7. Indebted Servitude So back in 2003 I opened a business with my brother. People loved us. They loved our product. It was awesome. So we did what any good startup would do, we went to the SBA and asked for advice. They told us to get a loan and grow. I could punch the person that gave us this advice. We had no business borrowing money and the bank was stupid to loan it to us. We spent the next 6 years never paying that debt off. I’ll be honest I think I still owe about $8k on that original business debt. I was in service to the bank to pay them money that I should not have borrowed and they shouldn’t have lent. Back in the day mining companies paid their employees less than it cost to live, so then they loaned them the difference and took it out of the next paycheck which in effect kept the cycle going for forever. In my opinion we do the same thing with loaning kids $100k for college and then they have to stay in the US and work off that debt for 20 years guaranteeing that tax revenue, but that is another blog post. In business, be careful to realize that you are cashing in your future potential earnings. Does your business have a savings account? By God’s grace our business is debt free. The money we have in checking is the money we have to spend. Each purchase matters. If we buy it we buy it with the cash we have earned. Yes, this is ridiculously hard to do and it slows down things sometimes. But we aren’t working to pay off the man, we are working because we want the business to be better. Don’t be a slave to business debt.

I could be wrong on all of this. This is coming through my worldview and my business lens. If you think I am wrong, let me know. If I have missed something, let me know. Let’s talk.

A vision and a bakery

Three years ago Patrick Rickerl, Caleb Coffee, and I had a wild idea of opening a gym. Not one of those soccer mom, Forever 39 yoga pant workout places, heck, not even a Crossfit, but a place where we could workout with like-minded fitness enthusiasts. We didn't have $500 between the 3 of us but the hunt for the ideal place and thinking of all of the details was fun. We found some amazing building as we scoured Sioux Falls for "the spot." One place we fell in love with immediately was this old bakery at 910 North Main Ave. We crawled all over the building. It was almost like ancient ruins. When we stepped in you could feel the history. Old brick. Old I-beams. Old wood. Old windows. I love old buildings. Anyhow, we never got closer to our gym that owning a bunch of kettlebells and a few tractor tires. Fast forward to 2013.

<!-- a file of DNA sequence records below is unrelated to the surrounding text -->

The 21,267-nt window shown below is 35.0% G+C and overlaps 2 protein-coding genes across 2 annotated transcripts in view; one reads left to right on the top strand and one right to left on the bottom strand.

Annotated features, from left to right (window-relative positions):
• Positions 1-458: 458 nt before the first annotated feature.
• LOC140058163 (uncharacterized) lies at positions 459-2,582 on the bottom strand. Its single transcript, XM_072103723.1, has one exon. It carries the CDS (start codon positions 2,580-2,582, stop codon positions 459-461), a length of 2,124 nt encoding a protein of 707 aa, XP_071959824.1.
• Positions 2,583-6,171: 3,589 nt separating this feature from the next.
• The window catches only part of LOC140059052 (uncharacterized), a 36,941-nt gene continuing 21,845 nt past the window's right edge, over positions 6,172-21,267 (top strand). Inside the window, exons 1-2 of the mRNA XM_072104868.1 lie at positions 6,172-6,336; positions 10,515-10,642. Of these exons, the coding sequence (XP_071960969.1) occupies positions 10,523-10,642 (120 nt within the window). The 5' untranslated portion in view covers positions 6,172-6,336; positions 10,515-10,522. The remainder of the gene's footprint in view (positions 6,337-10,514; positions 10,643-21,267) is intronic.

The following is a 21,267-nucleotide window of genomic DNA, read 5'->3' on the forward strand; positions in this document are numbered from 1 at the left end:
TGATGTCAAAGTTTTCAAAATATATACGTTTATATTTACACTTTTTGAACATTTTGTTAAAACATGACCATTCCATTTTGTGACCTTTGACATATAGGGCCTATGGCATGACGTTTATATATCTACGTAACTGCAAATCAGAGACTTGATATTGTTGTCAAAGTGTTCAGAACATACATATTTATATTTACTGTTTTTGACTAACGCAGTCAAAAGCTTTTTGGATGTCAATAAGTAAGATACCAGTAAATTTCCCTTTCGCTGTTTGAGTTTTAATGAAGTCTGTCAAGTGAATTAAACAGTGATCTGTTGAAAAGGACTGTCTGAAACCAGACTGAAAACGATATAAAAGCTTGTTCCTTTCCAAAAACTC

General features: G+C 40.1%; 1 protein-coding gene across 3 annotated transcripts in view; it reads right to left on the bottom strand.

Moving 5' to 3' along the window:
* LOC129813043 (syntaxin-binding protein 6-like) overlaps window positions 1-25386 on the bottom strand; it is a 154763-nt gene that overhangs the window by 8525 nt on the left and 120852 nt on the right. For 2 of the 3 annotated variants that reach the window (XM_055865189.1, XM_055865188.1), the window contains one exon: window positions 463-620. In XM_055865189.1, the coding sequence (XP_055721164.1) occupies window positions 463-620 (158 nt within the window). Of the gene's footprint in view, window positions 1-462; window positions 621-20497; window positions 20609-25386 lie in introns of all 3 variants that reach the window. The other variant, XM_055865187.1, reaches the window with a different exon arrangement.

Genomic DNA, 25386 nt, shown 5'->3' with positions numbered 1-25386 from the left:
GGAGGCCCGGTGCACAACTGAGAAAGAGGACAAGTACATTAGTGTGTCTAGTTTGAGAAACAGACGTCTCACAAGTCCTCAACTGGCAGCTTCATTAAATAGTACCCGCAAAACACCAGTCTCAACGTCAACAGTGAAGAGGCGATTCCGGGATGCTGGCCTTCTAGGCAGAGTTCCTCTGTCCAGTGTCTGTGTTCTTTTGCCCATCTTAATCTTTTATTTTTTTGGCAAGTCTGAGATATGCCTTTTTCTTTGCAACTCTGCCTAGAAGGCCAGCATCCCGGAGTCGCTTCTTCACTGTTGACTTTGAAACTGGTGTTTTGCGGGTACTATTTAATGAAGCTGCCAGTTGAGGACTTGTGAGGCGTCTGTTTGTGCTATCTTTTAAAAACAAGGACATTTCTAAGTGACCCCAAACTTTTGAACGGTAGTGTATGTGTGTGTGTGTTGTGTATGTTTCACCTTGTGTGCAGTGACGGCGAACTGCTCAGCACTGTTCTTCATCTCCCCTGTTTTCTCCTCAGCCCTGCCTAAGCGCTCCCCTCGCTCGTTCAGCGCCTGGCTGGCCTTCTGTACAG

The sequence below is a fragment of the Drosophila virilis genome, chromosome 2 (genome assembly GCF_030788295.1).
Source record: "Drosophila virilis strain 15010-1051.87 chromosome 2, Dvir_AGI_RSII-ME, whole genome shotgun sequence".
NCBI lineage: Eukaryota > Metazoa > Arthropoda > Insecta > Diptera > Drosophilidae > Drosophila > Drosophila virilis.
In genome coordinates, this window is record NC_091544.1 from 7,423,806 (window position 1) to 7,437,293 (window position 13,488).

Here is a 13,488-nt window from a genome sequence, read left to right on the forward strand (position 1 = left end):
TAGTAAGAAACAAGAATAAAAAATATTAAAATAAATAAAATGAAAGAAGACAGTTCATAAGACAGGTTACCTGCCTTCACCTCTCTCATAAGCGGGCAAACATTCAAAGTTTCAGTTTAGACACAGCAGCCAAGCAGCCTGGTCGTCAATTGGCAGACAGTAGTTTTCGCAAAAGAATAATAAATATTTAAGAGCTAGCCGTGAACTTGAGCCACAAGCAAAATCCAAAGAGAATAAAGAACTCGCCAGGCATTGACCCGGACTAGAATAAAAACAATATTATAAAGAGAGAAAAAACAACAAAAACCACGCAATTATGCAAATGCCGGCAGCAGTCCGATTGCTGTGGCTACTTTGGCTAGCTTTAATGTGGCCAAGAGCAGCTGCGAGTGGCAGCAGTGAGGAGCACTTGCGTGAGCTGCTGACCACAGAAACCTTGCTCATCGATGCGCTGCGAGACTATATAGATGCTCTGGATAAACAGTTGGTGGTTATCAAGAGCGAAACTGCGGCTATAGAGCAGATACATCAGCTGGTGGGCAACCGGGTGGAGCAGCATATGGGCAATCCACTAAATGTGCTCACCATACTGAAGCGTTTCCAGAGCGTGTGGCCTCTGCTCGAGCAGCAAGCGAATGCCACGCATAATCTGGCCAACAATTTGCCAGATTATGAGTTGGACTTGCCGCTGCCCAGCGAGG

In August of last year my buddy Brian Rand called me to see if I could advise on a project he was working on. We met up. I gave my best advice and at the end of the meeting Brian said, "Why don't we just go to market ourselves with this instead of giving all of our best ideas to this company?" So we did.

Fast forward to 2014.

We just signed a letter of intent and are moments from signing the lease on that same bakery. Here are a couple of pics.

Our little "Why don't we go to market ourselves" idea has blossomed; but we have taken a very unusual path to get here and until now I haven't really said a word about it outside my office. Let me explain.

Other than faith and family, I am passionate about 2 things: entrepreneurship and education. To be honest, I really see these two things as one in the same. Entrepreneurs love to learn and turn that learning into dollars. Every successful entrepreneur I know has an insatiable appetite for learning. And, they usually love to share what they know. This is a good thing. Entrepreneurs are some of the best and most passionate educators around, but they tend to operate outside of the classroom model we are so accustomed to. They know learning is about iteration and failure and market forces and triage. They are not afraid of the bumps and bruises that come with a true learning environment. In athletics we are proud of our scars and injuries as "proof" of our journey. In education and business, however, we mask these with small talk and successful sounding Facebook statuses. I am not interested in that.